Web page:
Thursday, January 15, 2015

New Play Exchange

I just made a page. Check it out here.

Monday, January 12, 2015

I was looking through old draft posts

and saw that I forgot to post this. Or maybe I lost my nerve. Anyway here's a chestnut from last September.

Notes from Arden column about the 99-seat conversation/controversy happening in various online forums is thorough, enlightening reading. Of course one thing sticks out at me as being hilarious--
In 2003, Kendt’s view may have had such validity and influence, he actually got what he asked for, though what appears to be around a 50% drop in 99-seat-theater production between 2003 and 2013 is more likely attributable to the real estate bubble, and how it has caused the cost of commercial leases to soar. Much has been written about the shuttering of established Hollywood-based 99-seat companies such as Open Fist and the Celebration theaters, due to rising real estate costs; before that, also in Hollywood, Unknown Theatre lost is lease, as did Theatre des Artistes. Theater closures due to the sharply escalating costs of leases have also affected North Hollywood, and Rogue Machine, mid-city, is concerned for its future.
Although I fled before its demise, I don't think we only have real estate to blame for Unknown's shuttering.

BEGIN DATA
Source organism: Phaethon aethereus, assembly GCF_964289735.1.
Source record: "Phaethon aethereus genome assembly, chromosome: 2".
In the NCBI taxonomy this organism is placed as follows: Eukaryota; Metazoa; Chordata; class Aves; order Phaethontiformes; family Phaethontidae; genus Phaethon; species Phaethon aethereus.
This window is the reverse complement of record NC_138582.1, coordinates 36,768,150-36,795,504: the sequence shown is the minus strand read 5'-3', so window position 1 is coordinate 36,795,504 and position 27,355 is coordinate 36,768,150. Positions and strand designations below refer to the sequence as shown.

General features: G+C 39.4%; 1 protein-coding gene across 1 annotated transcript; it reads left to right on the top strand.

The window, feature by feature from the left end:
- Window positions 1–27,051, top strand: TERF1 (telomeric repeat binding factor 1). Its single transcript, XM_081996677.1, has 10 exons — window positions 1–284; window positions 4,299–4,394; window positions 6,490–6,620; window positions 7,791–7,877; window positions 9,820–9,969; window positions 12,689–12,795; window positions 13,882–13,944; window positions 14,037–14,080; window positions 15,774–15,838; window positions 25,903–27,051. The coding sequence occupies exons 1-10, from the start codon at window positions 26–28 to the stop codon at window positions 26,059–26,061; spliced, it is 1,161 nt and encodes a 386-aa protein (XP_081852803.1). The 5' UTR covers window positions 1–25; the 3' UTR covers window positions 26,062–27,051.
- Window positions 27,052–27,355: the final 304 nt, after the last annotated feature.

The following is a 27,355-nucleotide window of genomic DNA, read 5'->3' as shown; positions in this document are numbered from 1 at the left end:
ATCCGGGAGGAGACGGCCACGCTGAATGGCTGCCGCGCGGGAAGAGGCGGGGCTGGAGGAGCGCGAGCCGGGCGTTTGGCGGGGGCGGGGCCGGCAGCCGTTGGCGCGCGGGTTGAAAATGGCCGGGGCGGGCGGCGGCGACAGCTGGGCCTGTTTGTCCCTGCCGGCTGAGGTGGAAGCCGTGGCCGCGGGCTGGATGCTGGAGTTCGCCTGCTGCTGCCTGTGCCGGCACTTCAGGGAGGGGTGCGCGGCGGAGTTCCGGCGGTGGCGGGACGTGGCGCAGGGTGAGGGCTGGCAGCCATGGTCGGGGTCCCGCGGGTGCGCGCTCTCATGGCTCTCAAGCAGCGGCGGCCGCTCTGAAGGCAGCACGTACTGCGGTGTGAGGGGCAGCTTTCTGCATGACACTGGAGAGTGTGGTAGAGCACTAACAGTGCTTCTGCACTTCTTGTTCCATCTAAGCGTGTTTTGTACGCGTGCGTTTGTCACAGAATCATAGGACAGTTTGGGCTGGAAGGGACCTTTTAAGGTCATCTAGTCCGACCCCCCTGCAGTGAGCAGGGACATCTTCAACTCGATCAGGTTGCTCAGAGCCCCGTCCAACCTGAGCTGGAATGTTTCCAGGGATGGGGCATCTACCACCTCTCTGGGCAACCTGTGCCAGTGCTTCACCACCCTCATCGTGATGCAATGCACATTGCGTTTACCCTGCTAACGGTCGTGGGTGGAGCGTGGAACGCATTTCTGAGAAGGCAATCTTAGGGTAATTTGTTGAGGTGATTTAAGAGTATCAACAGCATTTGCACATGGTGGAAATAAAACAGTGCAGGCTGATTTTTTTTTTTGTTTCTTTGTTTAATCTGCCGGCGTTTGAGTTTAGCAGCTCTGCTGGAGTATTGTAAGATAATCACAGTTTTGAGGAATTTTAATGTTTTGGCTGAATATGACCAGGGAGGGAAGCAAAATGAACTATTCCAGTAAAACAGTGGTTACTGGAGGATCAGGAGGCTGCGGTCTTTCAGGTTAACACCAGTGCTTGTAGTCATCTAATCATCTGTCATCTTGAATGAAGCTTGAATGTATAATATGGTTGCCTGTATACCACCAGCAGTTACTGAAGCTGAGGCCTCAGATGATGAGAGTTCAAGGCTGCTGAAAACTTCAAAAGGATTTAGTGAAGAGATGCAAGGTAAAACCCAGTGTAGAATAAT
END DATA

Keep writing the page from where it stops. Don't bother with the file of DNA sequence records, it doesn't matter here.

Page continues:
Sunday, January 04, 2015

Hello 2015!

I must've seen Sonic Youth play this song during the Washing Machine tour. I went with Sarah all the way to Memphis from central Arkansas in what must've been my sophomore year of college. I first mentioned that show on these pages in 2006 while posting about a show I saw at the Wiltern with Matt.

It's funny that this song should come to mind so much in the past month. P.T. Anderson's amazing Inherent Vice mentions skip tracing constantly, and the song's final refrain, "Hello 2015!" has been ringing in my head for the past few days.

But I haven't seen Sarah since college, Matt's in Brooklyn and Sonic Youth are a thing of the past.

Hello 2015.

Thursday, January 01, 2015

Overdue CTG post #2: Luna Gale

I also had every intention of writing about Luna Gale at the Douglas, but I saw it so long ago my memories of it are fading. I saw it right after Thanksgiving, which must be nearing six weeks of history. And as we all know from Serial, no one remembers anything that far back.

Mary Beth Fisher as social worker Caroline Cox in Luna Gale,
giving just about the best stage performance I saw in 2014.
What I do remember is that I found the production both problematic and inspirational, which still made for a pretty satisfying night of theater. Its attitude towards religion was both the problem and the inspiration for me.

Rebecca Gilman is a master playwright, but my experiences of her plays usually involve admiration and irritation in equal measure. Luna Gale is gripping, funny, suspenseful, and overall finely tuned, but its treatment of its fundamentalist characters bothered me in a way that I can't really let go of. The audience didn't seem to share my frustration; the Hollywood Reporter review by Jordan Riefe gets at what I'm talking about so well I wonder if we saw the show on the same night--
There's no doubt who the bad guys are in Luna Gale, a play that had liberals from L.A.'s west side hooting when Caroline turns the tables on her right-wing Christian antagonists.